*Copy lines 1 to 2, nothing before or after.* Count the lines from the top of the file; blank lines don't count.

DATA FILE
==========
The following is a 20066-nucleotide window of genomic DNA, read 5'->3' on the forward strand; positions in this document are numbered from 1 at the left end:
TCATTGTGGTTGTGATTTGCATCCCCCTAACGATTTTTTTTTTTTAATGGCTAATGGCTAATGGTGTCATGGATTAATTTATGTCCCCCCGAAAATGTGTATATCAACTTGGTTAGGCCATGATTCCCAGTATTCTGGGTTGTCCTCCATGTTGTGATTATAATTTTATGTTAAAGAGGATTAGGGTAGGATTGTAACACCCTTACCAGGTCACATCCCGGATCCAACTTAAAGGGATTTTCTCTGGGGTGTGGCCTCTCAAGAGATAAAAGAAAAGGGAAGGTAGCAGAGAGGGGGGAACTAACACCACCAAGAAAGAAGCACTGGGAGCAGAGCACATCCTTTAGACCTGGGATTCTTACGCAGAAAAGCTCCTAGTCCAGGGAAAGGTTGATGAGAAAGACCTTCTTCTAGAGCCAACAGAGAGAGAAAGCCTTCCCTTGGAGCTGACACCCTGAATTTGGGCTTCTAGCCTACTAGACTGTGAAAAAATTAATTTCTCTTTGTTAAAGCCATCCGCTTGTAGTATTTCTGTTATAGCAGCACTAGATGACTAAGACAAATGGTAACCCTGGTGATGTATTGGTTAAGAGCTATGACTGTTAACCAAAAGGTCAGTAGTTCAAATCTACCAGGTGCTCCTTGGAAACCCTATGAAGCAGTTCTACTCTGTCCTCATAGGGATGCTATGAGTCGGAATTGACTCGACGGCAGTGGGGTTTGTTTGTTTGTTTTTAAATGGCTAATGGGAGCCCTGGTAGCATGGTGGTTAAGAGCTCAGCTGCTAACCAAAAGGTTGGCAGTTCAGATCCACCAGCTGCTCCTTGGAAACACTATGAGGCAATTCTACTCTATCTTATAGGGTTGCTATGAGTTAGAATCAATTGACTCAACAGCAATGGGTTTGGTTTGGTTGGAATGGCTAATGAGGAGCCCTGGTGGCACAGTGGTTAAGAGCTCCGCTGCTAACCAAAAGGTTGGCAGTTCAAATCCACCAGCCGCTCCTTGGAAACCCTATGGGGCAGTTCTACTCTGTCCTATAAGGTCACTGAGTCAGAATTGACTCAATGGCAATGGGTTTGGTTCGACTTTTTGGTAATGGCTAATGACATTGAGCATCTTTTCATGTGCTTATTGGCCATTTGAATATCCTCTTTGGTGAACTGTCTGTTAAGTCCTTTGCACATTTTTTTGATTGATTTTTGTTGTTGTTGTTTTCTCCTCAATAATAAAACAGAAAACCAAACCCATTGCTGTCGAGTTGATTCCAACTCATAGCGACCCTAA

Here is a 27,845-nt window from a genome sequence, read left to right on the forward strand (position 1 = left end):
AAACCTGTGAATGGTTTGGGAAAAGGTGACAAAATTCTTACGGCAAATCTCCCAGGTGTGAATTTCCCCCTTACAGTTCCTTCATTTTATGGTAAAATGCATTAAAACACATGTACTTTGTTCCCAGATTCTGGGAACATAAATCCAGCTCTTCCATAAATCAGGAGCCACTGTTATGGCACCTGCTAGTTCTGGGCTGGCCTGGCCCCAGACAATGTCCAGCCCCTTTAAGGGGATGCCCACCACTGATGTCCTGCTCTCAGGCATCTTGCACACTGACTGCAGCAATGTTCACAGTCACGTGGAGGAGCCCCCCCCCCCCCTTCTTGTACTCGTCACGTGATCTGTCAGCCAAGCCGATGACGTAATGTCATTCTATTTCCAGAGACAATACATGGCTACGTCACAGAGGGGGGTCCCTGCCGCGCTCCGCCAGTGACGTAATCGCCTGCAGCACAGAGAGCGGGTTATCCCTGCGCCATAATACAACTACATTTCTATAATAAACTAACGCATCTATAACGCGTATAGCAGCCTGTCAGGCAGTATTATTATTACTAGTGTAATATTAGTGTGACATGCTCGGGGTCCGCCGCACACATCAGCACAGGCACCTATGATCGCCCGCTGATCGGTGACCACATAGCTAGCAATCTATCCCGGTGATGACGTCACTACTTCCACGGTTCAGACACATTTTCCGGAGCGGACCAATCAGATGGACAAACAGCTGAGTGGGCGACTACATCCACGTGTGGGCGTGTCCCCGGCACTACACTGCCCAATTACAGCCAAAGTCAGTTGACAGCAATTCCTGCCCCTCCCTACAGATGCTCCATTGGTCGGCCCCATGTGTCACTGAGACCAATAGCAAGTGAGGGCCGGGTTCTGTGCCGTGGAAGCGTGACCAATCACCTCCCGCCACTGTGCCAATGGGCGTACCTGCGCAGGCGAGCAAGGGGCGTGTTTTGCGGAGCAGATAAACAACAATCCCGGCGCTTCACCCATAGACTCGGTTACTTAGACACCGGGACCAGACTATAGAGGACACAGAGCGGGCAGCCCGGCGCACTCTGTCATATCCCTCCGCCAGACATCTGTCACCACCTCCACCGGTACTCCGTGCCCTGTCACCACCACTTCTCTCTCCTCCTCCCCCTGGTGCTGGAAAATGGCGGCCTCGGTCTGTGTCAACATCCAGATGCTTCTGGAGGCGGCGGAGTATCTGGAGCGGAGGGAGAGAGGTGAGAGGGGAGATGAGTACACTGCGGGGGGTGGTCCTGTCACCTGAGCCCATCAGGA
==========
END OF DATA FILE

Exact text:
The following is a 20066-nucleotide window of genomic DNA, read 5'->3' on the forward strand; positions in this document are numbered from 1 at the left end:
TCATTGTGGTTGTGATTTGCATCCCCCTAACGATTTTTTTTTTTTAATGGCTAATGGCTAATGGTGTCATGGATTAATTTATGTCCCCCCGAAAATGTGTATATCAACTTGGTTAGGCCATGATTCCCAGTATTCTGGGTTGTCCTCCATGTTGTGATTATAATTTTATGTTAAAGAGGATTAGGGTAGGATTGTAACACCCTTACCAGGTCACATCCCGGATCCAACTTAAAGGGATTTTCTCTGGGGTGTGGCCTCTCAAGAGATAAAAGAAAAGGGAAGGTAGCAGAGAGGGGGGAACTAACACCACCAAGAAAGAAGCACTGGGAGCAGAGCACATCCTTTAGACCTGGGATTCTTACGCAGAAAAGCTCCTAGTCCAGGGAAAGGTTGATGAGAAAGACCTTCTTCTAGAGCCAACAGAGAGAGAAAGCCTTCCCTTGGAGCTGACACCCTGAATTTGGGCTTCTAGCCTACTAGACTGTGAAAAAATTAATTTCTCTTTGTTAAAGCCATCCGCTTGTAGTATTTCTGTTATAGCAGCACTAGATGACTAAGACAAATGGTAACCCTGGTGATGTATTGGTTAAGAGCTATGACTGTTAACCAAAAGGTCAGTAGTTCAAATCTACCAGGTGCTCCTTGGAAACCCTATGAAGCAGTTCTACTCTGTCCTCATAGGGATGCTATGAGTCGGAATTGACTCGACGGCAGTGGGGTTTGTTTGTTTGTTTTTAAATGGCTAATGGGAGCCCTGGTAGCATGGTGGTTAAGAGCTCAGCTGCTAACCAAAAGGTTGGCAGTTCAGATCCACCAGCTGCTCCTTGGAAACACTATGAGGCAATTCTACTCTATCTTATAGGGTTGCTATGAGTTAGAATCAATTGACTCAACAGCAATGGGTTTGGTTTGGTTGGAATGGCTAATGAGGAGCCCTGGTGGCACAGTGGTTAAGAGCTCCGCTGCTAACCAAAAGGTTGGCAGTTCAAATCCACCAGCCGCTCCTTGGAAACCCTATGGGGCAGTTCTACTCTGTCCTATAAGGTCACTGAGTCAGAATTGACTCAATGGCAATGGGTTTGGTTCGACTTTTTGGTAATGGCTAATGACATTGAGCATCTTTTCATGTGCTTATTGGCCATTTGAATATCCTCTTTGGTGAACTGTCTGTTAAGTCCTTTGCACATTTTTTTGATTGATTTTTGTTGTTGTTGTTTTCTCCTCAATAATAAAACAGAAAACCAAACCCATTGCTGTCGAGTTGATTCCAACTCATAGCGACCCTAA